I cannot remember when I have ever made reading poetry in translation part of my reading habits, but after the experience of reading this issue of International Poetry Review, I am humbled and convinced that I have been missing out on unique and profound experiences with poems that are significant and at times transcendent.
The space between the original poem and its English translation is a place where readers put their trust—in the accuracy and authenticity of the translation and the skill and talent of the translator. The size of this space varies, but it never disappears. In this issue, the space between is a sliver, an afterthought that does not impede the experience of reading poems that inspire or supersede the art of the original poems.
Diving into the poems in this issue, I am surprised to find that the first is a translation of Horace’s “Epistulae, I, VIII.” I am now convinced that Latin is no longer a dead language but has been revived. Fred Chappell’s translation subdues the Latin lines and brings them into the 21st Century complete with technology without losing its origins. In his poem, “Low Ebb,” which he states is “freely adapted from Epistles 1.8,” Chappell begins expectedly with “O Muse,” closely followed by an entreaty for the muse to
please email Kathryn Stripling Byers
My warm regards and, if she should inquire,
Tell her, one more season discovers Fred
Crosswise with the world and his own head.
Chappell has resurrected the Latin so that it may easily live and breathe in the present. I—not being a student of Latin—am happy to put my trust in Chappell’s freely adapted poem and enjoy the experience.
The translations of poems that follow Chappell’s adaptation seem to be more closely connected to their originals and bring their language through a tunnel to another perspective via English (language being perspective after all) as re-created art.
Michael Goldman’s translation from Danish of Benny Andersen’s “Just Before Spring” gives readers a fresh look at the season and explains that “The quiet is almost ripe, / opening like a seed.” In seconds I am transported to Denmark, imagining a “freezing morning” filled with colors I cannot see. I am assured at the end that the silence will not last: “One more drop of silence / and the air will be full of song.” I anticipate spring after a long winter in a new, breathless way for having experienced Andersen’s poem in Goldman’s skilled hands.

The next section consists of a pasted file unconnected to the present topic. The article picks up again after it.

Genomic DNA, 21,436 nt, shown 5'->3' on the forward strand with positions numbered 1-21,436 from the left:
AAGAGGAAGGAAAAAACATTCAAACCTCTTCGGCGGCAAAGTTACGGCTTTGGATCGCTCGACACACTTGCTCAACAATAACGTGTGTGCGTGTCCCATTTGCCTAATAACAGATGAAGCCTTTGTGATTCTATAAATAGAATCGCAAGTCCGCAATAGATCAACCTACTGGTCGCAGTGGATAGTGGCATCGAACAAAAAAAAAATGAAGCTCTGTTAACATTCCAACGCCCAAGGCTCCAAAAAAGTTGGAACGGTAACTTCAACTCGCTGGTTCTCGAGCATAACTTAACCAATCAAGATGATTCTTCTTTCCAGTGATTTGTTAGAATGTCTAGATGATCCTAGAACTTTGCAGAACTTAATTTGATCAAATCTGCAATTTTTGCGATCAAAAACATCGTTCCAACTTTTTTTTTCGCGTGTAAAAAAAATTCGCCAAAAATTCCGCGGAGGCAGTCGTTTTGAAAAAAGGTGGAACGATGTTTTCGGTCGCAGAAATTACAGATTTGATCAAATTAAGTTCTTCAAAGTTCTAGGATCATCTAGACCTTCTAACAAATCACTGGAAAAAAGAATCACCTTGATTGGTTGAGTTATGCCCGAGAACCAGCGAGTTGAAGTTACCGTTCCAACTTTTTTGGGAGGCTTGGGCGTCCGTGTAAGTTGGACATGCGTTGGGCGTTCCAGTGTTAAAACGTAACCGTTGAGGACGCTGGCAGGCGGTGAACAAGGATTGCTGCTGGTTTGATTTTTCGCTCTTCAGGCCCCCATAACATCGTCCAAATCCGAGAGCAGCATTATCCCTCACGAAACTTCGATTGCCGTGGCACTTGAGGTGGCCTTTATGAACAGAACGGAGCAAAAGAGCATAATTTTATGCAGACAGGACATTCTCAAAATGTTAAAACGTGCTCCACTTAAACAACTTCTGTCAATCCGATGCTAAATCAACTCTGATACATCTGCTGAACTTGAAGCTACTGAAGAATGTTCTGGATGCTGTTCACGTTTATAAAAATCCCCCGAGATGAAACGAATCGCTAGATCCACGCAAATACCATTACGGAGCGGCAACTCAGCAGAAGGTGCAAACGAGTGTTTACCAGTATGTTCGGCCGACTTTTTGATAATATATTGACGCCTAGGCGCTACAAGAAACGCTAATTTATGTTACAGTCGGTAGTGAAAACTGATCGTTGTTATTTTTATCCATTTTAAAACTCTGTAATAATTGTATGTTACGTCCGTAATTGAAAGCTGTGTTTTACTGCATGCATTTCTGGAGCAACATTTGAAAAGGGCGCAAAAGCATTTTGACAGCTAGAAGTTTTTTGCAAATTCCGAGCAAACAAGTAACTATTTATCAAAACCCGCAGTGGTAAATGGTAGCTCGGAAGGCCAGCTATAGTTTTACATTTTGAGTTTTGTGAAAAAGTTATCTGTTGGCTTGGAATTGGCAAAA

Perhaps Rocío Cerón’s “Cumbres—Tercer Sector—” is more than a list of images. In English, the lines are items illuminating a story, one I want to know. I grasp for words to hang my understanding on. From these lines, my interest is awakened:
Maybe bile on crest peak vertex.
I recognize repetition and imagery, the steadfast elements of poetry. I know how form and function work together to create meaning; this poem, though, makes me wonder if I know my own mother tongue. I need more, but I am swimming in the language of images offered by Anna Rosenwong’s translation. Then I ask myself how much is necessary for me to understand my visceral response to a “Growing mothertongue” or “sunset in mauve” or “wounded flagstones”?
Yet another translation engenders an intense emotional reaction with its stark images personified as a ghostlike storyteller. In Jonathan Harrington’s translation of “The Hearth Weeps,” from Mayan and Spanish by Briceida Cuevas Cob, my trust is firmly placed in both poets as I enter the Mayan world where
The fireplace tells me its story.
Its breath slaps my face.
It shows me its wounds,
its scorched face
Reading Nancy Naomi Carlson’s translation of Suzanne Dracius’s “Anamnésie Propitiatoire” is an occasion to travel to the Paris suburbs, to a specific zip code (this learned at the end of the poem in a footnote) where race and ethnicity reveal “Métissage and marronage” in the city and emerge in “Catharsis / Courageous / Propitious.”
From Paris we travel to Southern France reading poetry translated from Occitan, once widely spoken, now only in rural areas. From Dracius’s warlike Paris to Max Rouquette’s slower paced Provence, we find a balance and an intensity focused in a different direction. Jeannette Rogers translates Rouquette’s “Birds of the Air,” which observes birds at the end of a flight, perhaps a migration,
They came from the blind past
ending their flight
beside the silent water, frozen sky,
broad flower of autumn;
Against Dracius’s earlier images of “Gnomes versus dwarves / the war to end all wars,” Rouquette takes readers to a different place and a different atmosphere.
In his essay, “Shah Hussein: Translations & Conversations,” Naveed Alam asks himself, “Why translate Hussein? My tentative answer: To express an affinity, to explore through a kindred sensibility, to discover a poetic process and (re)examine my own aesthetics, to relive, revive a song through the sounds of a different language while preserving its emotional vitality.” This seems to be the list of goals for all of the translators in this fall issue.